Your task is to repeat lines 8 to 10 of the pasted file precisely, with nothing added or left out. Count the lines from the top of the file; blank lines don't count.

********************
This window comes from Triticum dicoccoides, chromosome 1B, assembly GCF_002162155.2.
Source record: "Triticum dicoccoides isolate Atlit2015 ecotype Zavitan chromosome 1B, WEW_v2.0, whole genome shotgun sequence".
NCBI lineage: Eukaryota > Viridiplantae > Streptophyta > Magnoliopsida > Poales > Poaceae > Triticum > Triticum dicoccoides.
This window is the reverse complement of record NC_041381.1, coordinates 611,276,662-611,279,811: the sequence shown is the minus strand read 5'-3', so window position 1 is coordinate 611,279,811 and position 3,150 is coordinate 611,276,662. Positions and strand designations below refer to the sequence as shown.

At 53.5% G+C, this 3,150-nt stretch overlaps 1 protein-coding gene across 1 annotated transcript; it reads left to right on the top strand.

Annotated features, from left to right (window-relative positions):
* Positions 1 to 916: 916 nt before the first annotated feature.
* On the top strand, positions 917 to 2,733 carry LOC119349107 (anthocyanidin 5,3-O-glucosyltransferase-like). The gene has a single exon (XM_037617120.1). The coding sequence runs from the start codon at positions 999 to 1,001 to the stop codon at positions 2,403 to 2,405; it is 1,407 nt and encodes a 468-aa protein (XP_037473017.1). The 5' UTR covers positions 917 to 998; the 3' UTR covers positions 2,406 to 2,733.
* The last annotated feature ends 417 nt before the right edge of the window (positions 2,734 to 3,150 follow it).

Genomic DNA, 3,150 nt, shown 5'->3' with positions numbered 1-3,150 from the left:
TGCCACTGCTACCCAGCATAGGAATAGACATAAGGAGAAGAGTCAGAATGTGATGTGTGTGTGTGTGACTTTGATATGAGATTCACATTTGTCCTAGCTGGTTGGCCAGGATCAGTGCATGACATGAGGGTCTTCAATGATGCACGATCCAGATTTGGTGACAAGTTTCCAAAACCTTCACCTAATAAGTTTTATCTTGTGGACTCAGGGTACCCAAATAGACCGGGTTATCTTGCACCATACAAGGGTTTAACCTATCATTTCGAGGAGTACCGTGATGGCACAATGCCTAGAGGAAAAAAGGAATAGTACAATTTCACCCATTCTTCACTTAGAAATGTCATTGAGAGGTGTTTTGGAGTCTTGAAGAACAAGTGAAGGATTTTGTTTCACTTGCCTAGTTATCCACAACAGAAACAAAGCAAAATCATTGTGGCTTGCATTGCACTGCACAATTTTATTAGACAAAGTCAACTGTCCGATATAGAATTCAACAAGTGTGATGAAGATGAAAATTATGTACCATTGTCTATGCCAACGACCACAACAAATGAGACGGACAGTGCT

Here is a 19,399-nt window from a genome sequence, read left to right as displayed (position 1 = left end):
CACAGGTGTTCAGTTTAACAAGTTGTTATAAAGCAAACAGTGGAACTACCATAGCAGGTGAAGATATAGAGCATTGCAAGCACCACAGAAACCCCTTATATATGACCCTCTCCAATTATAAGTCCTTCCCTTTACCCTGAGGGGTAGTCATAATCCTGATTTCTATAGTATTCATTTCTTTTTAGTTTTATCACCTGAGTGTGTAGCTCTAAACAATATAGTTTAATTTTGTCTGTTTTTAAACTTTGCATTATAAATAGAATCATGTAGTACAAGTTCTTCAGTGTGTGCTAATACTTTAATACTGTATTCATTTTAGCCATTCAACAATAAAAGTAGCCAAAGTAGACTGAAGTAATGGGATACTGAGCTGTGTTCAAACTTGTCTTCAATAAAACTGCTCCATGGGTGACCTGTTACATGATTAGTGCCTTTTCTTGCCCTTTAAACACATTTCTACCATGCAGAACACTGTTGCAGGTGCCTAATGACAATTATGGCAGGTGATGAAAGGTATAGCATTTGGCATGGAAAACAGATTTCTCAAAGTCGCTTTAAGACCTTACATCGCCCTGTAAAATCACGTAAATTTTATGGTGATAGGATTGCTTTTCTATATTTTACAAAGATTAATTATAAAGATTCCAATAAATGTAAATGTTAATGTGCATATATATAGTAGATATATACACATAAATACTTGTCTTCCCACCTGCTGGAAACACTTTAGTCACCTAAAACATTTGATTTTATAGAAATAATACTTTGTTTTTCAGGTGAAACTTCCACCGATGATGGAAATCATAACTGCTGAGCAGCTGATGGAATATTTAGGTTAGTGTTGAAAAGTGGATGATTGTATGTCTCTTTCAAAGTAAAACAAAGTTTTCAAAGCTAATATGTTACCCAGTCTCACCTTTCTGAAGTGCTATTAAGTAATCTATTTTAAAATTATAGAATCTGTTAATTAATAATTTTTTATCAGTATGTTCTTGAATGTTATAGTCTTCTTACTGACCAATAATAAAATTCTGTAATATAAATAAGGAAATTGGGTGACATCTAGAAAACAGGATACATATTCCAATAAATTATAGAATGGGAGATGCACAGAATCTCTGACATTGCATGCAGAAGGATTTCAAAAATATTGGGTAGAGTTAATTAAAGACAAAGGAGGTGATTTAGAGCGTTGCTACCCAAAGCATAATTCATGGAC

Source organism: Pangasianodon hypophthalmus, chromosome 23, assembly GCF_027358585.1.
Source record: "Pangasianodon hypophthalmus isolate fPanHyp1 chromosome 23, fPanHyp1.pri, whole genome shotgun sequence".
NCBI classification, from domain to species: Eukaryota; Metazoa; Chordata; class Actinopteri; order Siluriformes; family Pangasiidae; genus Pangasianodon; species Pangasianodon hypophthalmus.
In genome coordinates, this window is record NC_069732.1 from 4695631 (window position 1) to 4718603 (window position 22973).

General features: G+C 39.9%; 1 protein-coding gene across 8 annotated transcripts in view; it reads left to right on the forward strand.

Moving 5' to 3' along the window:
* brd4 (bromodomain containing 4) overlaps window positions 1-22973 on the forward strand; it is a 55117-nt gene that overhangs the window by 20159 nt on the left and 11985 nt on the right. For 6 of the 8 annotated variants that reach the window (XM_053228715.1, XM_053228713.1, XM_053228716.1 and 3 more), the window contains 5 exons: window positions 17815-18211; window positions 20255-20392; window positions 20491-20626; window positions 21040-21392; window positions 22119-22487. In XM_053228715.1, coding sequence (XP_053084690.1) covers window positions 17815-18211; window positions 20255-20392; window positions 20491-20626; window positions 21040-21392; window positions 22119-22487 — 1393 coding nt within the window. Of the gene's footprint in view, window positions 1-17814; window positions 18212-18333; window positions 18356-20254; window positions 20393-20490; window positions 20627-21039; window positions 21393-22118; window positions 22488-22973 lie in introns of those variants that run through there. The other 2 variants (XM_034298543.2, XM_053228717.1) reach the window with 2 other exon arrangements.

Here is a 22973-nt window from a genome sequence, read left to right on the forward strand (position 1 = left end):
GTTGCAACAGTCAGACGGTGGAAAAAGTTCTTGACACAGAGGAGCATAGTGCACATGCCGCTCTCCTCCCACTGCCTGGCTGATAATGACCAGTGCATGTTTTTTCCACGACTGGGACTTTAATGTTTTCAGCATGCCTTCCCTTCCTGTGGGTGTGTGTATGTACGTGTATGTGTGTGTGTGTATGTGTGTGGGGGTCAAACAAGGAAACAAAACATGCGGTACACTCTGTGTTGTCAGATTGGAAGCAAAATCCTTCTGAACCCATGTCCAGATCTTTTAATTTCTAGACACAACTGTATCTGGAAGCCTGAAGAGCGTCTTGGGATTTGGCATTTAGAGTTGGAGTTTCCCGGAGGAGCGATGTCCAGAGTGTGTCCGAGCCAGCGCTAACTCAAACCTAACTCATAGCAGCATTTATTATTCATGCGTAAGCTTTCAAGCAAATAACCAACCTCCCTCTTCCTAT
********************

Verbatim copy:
* On the top strand, positions 917 to 2,733 carry LOC119349107 (anthocyanidin 5,3-O-glucosyltransferase-like). The gene has a single exon (XM_037617120.1). The coding sequence runs from the start codon at positions 999 to 1,001 to the stop codon at positions 2,403 to 2,405; it is 1,407 nt and encodes a 468-aa protein (XP_037473017.1). The 5' UTR covers positions 917 to 998; the 3' UTR covers positions 2,406 to 2,733.
* The last annotated feature ends 417 nt before the right edge of the window (positions 2,734 to 3,150 follow it).

Genomic DNA, 3,150 nt, shown 5'->3' with positions numbered 1-3,150 from the left: